When it comes to setting realistic, achievable goals, there’s definitely a system involved. Once I gained a clear understanding of how goals should be set and what they could do for me, I studied everything I could find on the subject. I went so far as to draft up a document that looked like a legal agreement to write my goals on. I called it my Proposal and Agreement. I would fill out the form, “approve the paperwork,” and read my list of goals every morning and night. Once a goal was completed, I would write the word “Completed” and the date across the document in red ink. Then, I would put the document into a binder for safekeeping. Whenever I had a down day, I would pull out that binder and review all the goals I’d already accomplished. Seeing those documents always gave me a mental and emotional lift. They also reminded me of what happens when you stay focused.
You are welcome to download my Proposal & Agreement form here: http://www.tomhopkins.com/pdf/ProposalandAgreement.pdf
Read through it. Then, take your goal setting practices seriously. Goals aren’t meant to be a glorified “to do” list. They’re way more than that. However, once your goals are set, you will find yourself adding items to your daily “to do” list that help you move toward the achievement of those goals.
Goals help you to discipline yourself to achieve those things that you desire. Desire, without discipline, leads to disappointment, disillusionment, and depression. And no one wants to go there. So, let’s talk about setting those achievable goals.
There are two types of goals: 1. Short term – no longer than 90 days, and 2. Long term – starting with 20-year goals then breaking those goals down to 10-year, 5-year, and one-year goals that are stepping stones to your large goals.
I discovered several criteria for setting achievable goals. I’m happy to share them with you here. Your goals must be:
- Better than your best, but believable. If you can’t even imagine achieving them, you won’t take the steps necessary to do so.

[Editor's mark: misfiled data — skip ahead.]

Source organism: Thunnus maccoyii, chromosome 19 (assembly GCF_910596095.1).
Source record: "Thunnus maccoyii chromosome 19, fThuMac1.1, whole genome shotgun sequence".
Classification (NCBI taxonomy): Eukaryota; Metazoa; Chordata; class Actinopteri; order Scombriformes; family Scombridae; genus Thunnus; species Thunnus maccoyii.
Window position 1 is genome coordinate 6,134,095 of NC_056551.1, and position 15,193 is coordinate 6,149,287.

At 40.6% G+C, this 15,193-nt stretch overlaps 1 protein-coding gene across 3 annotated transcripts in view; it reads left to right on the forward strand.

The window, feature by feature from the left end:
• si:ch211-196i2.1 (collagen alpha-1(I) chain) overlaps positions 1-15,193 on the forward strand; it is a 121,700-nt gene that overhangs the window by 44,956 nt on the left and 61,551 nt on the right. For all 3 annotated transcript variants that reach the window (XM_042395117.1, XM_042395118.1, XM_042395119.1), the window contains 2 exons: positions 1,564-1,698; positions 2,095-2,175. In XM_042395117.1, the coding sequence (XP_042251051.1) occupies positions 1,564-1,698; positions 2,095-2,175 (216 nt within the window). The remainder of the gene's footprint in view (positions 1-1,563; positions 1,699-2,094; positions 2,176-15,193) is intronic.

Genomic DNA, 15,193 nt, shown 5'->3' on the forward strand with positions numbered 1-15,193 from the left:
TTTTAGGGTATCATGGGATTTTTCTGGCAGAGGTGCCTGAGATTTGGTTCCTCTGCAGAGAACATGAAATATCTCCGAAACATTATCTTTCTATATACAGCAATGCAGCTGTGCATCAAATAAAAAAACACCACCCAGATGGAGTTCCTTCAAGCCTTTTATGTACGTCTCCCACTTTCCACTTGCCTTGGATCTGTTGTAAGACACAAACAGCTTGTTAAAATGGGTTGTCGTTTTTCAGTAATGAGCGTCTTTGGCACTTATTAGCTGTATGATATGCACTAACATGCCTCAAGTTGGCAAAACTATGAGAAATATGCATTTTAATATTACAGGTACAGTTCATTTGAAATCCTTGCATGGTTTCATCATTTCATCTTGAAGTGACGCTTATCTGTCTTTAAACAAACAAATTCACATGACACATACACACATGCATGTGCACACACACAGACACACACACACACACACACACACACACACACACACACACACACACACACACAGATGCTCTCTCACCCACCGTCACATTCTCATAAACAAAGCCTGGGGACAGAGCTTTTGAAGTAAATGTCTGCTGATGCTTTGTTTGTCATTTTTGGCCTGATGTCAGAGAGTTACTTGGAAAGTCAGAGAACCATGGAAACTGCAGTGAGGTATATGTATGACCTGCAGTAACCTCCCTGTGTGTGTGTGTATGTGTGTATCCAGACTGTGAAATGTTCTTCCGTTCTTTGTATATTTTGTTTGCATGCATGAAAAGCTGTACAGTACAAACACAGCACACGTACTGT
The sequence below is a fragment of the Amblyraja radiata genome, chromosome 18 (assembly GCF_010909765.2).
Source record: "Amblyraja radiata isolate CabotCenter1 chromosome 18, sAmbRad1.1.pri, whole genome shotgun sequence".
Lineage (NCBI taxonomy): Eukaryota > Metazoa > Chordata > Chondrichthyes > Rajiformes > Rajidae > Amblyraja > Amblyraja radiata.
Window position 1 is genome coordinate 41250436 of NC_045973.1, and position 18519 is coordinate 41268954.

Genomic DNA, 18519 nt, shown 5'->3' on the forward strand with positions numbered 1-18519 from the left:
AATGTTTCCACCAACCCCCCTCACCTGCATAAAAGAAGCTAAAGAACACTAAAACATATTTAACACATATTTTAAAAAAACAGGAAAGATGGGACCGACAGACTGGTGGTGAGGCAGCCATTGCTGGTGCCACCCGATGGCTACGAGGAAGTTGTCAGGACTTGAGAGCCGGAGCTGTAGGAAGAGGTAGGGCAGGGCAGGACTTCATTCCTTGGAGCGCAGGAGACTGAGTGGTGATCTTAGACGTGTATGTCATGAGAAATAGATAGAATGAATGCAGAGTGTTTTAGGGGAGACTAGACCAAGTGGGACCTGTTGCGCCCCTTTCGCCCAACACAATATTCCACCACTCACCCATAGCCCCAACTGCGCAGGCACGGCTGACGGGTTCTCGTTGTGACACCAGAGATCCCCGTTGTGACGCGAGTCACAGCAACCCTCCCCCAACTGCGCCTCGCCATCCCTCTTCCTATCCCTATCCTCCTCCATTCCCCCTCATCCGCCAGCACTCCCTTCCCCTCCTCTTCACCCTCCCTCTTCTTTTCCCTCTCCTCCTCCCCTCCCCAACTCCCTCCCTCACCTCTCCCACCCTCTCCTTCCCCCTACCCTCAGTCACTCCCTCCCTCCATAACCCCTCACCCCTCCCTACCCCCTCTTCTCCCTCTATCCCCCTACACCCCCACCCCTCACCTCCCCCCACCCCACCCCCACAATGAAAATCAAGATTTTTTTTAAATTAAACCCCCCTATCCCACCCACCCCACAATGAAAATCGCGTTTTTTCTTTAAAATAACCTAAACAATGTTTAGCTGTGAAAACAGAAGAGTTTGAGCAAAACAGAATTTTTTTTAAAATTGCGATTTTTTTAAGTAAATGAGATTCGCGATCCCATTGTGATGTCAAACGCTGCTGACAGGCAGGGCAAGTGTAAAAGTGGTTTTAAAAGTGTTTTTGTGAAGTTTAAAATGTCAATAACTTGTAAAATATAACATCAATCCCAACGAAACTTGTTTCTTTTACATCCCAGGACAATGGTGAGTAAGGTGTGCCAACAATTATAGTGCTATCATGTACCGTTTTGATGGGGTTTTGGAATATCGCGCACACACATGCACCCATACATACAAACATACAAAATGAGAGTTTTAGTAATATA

- Worth committing to. Don’t set a goal for something frivolous just to set a goal. You ARE going to commit time to achieving them so make it worth your time.
- Clearly defined. Don’t write that you’ll buy a new car with cash. Write out a detailed description of the car including make, model, color, and any other option you want.
- Vividly imagined. If you can’t close your eyes and see, hear, feel, smell, and taste the object of your goals, keep writing until you can. Be so descriptive that another person could read the description and know exactly what you’re talking about.
- Ardently desired. I happen to love that word “ardently.” It’s about having an intense passion for your goals. You don’t just “want” them. You “have to have” them.
- In writing.
Set goals for what you want to be, do, and have in your life. Give this some serious thought–perhaps a couple of hours the first time you do it. Or, let the ideas percolate for a couple of days before starting to write. Just be sure to do it.
Another important element to setting realistic, achievable goals is that they’re your goals, not goals that others tell you that you should have. If everyone else you know says owning a Mercedes is the ideal car to have as a goal, but you prefer Jaguars, don’t let them influence you. You won’t work hard for goals that aren’t your own.
I highly recommend that you set goals in at least four areas of your life for starters:
- Financial independence – this would be a specific net worth amount.
- Emotional stability – this is about understanding what makes you happy and gives you a sense of mental strength.
- Physical fitness – there’s no sense in achieving in other areas of your life and losing your health along the way.
- Spiritual fulfillment – if what you believe in doesn’t matter, it doesn’t matter what you believe in. I’m not saying that you must be religious. Just understand that we are spiritual beings and feeding that spirituality is important to living a life of balance.
Once you have your goals set, plan your days around their achievement. Review them at least once every morning when you rise, and every evening before going to sleep. Use them to set the stage for how you’ll live each day.
Copyright Tom Hopkins International, Inc.